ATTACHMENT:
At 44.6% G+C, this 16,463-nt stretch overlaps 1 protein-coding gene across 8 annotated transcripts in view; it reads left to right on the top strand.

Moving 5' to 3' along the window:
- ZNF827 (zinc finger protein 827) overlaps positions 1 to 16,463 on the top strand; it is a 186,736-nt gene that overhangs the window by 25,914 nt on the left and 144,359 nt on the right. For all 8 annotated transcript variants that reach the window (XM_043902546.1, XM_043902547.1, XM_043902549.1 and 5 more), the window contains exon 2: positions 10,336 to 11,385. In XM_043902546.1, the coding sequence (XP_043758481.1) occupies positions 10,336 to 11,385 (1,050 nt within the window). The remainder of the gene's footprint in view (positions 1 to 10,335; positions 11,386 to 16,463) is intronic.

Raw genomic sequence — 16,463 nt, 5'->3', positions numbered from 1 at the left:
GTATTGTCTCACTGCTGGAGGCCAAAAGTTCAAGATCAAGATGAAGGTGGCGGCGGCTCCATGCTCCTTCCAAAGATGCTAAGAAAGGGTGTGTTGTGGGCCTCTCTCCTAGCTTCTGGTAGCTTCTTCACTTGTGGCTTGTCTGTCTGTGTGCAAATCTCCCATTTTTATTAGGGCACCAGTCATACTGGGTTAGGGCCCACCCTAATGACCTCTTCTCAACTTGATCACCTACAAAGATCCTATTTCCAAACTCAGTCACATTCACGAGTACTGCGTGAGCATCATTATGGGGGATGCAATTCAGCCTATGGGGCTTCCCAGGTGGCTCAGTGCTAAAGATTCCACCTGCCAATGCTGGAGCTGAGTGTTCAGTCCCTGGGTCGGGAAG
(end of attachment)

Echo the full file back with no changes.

At 44.6% G+C, this 16,463-nt stretch overlaps 1 protein-coding gene across 8 annotated transcripts in view; it reads left to right on the top strand.

Moving 5' to 3' along the window:
- ZNF827 (zinc finger protein 827) overlaps positions 1 to 16,463 on the top strand; it is a 186,736-nt gene that overhangs the window by 25,914 nt on the left and 144,359 nt on the right. For all 8 annotated transcript variants that reach the window (XM_043902546.1, XM_043902547.1, XM_043902549.1 and 5 more), the window contains exon 2: positions 10,336 to 11,385. In XM_043902546.1, the coding sequence (XP_043758481.1) occupies positions 10,336 to 11,385 (1,050 nt within the window). The remainder of the gene's footprint in view (positions 1 to 10,335; positions 11,386 to 16,463) is intronic.

Raw genomic sequence — 16,463 nt, 5'->3', positions numbered from 1 at the left:
GTATTGTCTCACTGCTGGAGGCCAAAAGTTCAAGATCAAGATGAAGGTGGCGGCGGCTCCATGCTCCTTCCAAAGATGCTAAGAAAGGGTGTGTTGTGGGCCTCTCTCCTAGCTTCTGGTAGCTTCTTCACTTGTGGCTTGTCTGTCTGTGTGCAAATCTCCCATTTTTATTAGGGCACCAGTCATACTGGGTTAGGGCCCACCCTAATGACCTCTTCTCAACTTGATCACCTACAAAGATCCTATTTCCAAACTCAGTCACATTCACGAGTACTGCGTGAGCATCATTATGGGGGATGCAATTCAGCCTATGGGGCTTCCCAGGTGGCTCAGTGCTAAAGATTCCACCTGCCAATGCTGGAGCTGAGTGTTCAGTCCCTGGGTCGGGAAG